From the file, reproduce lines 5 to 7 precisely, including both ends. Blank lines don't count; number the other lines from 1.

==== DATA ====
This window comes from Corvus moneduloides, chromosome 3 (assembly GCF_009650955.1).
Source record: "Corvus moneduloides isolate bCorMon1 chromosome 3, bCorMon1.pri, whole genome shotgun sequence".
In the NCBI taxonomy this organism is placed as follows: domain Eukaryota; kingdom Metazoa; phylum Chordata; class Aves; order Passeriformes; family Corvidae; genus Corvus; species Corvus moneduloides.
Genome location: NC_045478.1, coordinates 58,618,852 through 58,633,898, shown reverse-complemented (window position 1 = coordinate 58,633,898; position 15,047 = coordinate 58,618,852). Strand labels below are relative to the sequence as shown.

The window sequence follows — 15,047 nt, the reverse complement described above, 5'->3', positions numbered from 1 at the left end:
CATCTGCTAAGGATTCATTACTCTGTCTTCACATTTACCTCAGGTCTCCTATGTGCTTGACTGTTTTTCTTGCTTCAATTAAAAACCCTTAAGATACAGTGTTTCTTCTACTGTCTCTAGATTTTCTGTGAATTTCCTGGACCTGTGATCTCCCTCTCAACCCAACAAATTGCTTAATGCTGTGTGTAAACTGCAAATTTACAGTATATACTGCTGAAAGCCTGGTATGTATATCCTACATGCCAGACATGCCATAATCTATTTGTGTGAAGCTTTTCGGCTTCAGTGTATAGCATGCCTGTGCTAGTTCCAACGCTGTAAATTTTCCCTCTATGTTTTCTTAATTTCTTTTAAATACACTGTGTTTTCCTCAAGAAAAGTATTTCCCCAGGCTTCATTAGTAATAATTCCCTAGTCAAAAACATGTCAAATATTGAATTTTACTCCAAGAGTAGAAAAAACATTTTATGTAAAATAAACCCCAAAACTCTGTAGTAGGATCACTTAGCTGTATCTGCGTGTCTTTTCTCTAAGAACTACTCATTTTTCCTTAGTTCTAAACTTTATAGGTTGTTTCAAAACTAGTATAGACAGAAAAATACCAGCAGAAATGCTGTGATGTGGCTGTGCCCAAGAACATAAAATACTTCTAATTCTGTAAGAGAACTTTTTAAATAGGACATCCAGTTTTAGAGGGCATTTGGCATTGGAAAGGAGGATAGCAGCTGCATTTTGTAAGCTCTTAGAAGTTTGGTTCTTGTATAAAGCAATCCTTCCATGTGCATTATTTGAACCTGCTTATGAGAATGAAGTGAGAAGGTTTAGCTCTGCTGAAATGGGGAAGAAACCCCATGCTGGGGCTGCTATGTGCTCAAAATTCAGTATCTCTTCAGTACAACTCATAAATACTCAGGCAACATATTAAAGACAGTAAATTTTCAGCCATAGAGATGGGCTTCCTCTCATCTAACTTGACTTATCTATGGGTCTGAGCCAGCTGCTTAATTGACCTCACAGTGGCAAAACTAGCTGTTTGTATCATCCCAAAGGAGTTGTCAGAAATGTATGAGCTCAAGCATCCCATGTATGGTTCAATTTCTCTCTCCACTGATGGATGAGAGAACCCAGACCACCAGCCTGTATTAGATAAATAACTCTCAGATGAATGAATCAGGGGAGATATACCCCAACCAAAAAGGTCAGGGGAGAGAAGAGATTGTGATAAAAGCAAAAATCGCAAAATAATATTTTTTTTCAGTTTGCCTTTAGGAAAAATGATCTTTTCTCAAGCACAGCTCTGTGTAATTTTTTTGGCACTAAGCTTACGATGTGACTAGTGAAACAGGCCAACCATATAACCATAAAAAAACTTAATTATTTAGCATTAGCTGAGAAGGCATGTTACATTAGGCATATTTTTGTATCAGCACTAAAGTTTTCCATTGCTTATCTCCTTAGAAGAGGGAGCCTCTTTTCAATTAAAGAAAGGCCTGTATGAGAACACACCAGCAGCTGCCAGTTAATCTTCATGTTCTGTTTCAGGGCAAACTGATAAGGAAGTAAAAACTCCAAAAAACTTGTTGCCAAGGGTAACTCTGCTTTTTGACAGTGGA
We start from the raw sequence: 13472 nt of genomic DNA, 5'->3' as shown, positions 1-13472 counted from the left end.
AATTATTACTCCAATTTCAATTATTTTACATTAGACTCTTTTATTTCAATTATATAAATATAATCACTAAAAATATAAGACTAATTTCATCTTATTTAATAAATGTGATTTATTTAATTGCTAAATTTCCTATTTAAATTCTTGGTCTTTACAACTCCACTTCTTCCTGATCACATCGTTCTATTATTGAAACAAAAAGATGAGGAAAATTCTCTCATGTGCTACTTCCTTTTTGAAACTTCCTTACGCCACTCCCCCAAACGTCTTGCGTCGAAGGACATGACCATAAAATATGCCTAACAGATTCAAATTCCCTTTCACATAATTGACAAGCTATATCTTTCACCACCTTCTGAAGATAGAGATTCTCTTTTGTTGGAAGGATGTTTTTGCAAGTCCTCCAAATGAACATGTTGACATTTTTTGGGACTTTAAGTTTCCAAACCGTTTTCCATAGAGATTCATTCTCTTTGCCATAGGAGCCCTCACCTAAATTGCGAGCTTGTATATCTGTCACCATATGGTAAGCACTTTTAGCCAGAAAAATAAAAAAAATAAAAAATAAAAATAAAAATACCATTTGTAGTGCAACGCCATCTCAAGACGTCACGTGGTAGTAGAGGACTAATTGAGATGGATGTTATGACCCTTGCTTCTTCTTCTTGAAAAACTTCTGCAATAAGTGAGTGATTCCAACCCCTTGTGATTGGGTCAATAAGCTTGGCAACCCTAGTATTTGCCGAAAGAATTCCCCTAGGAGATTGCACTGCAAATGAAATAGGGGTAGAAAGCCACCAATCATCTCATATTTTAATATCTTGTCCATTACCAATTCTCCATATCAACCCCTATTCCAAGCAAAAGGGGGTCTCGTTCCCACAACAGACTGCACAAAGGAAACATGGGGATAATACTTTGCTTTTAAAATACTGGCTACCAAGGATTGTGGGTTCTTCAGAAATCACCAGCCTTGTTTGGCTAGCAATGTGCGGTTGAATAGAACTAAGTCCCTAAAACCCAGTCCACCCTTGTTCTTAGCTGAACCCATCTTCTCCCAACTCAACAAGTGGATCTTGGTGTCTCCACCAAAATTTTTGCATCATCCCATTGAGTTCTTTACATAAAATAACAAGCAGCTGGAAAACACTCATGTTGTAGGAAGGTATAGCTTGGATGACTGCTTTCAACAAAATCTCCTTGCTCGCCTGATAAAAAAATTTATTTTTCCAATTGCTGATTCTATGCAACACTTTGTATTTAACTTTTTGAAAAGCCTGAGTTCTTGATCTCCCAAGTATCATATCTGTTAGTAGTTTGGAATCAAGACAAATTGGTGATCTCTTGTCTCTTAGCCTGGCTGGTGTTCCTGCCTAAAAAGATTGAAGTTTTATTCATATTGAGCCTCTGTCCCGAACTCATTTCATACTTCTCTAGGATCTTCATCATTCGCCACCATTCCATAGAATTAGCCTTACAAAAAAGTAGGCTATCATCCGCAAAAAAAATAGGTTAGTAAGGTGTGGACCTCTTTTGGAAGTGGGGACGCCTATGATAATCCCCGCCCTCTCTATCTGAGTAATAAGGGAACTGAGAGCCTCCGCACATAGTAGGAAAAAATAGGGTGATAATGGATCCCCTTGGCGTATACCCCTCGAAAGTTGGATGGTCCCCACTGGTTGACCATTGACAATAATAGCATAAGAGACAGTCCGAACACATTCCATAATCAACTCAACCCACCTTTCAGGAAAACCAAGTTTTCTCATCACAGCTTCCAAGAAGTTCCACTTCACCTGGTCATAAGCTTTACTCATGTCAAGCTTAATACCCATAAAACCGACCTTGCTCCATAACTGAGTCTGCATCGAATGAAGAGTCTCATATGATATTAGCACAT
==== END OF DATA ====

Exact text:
The window sequence follows — 15,047 nt, the reverse complement described above, 5'->3', positions numbered from 1 at the left end:
CATCTGCTAAGGATTCATTACTCTGTCTTCACATTTACCTCAGGTCTCCTATGTGCTTGACTGTTTTTCTTGCTTCAATTAAAAACCCTTAAGATACAGTGTTTCTTCTACTGTCTCTAGATTTTCTGTGAATTTCCTGGACCTGTGATCTCCCTCTCAACCCAACAAATTGCTTAATGCTGTGTGTAAACTGCAAATTTACAGTATATACTGCTGAAAGCCTGGTATGTATATCCTACATGCCAGACATGCCATAATCTATTTGTGTGAAGCTTTTCGGCTTCAGTGTATAGCATGCCTGTGCTAGTTCCAACGCTGTAAATTTTCCCTCTATGTTTTCTTAATTTCTTTTAAATACACTGTGTTTTCCTCAAGAAAAGTATTTCCCCAGGCTTCATTAGTAATAATTCCCTAGTCAAAAACATGTCAAATATTGAATTTTACTCCAAGAGTAGAAAAAACATTTTATGTAAAATAAACCCCAAAACTCTGTAGTAGGATCACTTAGCTGTATCTGCGTGTCTTTTCTCTAAGAACTACTCATTTTTCCTTAGTTCTAAACTTTATAGGTTGTTTCAAAACTAGTATAGACAGAAAAATACCAGCAGAAATGCTGTGATGTGGCTGTGCCCAAGAACATAAAATACTTCTAATTCTGTAAGAGAACTTTTTAAATAGGACATCCAGTTTTAGAGGGCATTTGGCATTGGAAAGGAGGATAGCAGCTGCATTTTGTAAGCTCTTAGAAGTTTGGTTCTTGTATAAAGCAATCCTTCCATGTGCATTATTTGAACCTGCTTATGAGAATGAAGTGAGAAGGTTTAGCTCTGCTGAAATGGGGAAGAAACCCCATGCTGGGGCTGCTATGTGCTCAAAATTCAGTATCTCTTCAGTACAACTCATAAATACTCAGGCAACATATTAAAGACAGTAAATTTTCAGCCATAGAGATGGGCTTCCTCTCATCTAACTTGACTTATCTATGGGTCTGAGCCAGCTGCTTAATTGACCTCACAGTGGCAAAACTAGCTGTTTGTATCATCCCAAAGGAGTTGTCAGAAATGTATGAGCTCAAGCATCCCATGTATGGTTCAATTTCTCTCTCCACTGATGGATGAGAGAACCCAGACCACCAGCCTGTATTAGATAAATAACTCTCAGATGAATGAATCAGGGGAGATATACCCCAACCAAAAAGGTCAGGGGAGAGAAGAGATTGTGATAAAAGCAAAAATCGCAAAATAATATTTTTTTTCAGTTTGCCTTTAGGAAAAATGATCTTTTCTCAAGCACAGCTCTGTGTAATTTTTTTGGCACTAAGCTTACGATGTGACTAGTGAAACAGGCCAACCATATAACCATAAAAAAACTTAATTATTTAGCATTAGCTGAGAAGGCATGTTACATTAGGCATATTTTTGTATCAGCACTAAAGTTTTCCATTGCTTATCTCCTTAGAAGAGGGAGCCTCTTTTCAATTAAAGAAAGGCCTGTATGAGAACACACCAGCAGCTGCCAGTTAATCTTCATGTTCTGTTTCAGGGCAAACTGATAAGGAAGTAAAAACTCCAAAAAACTTGTTGCCAAGGGTAACTCTGCTTTTTGACAGTGGA
We start from the raw sequence: 13472 nt of genomic DNA, 5'->3' as shown, positions 1-13472 counted from the left end.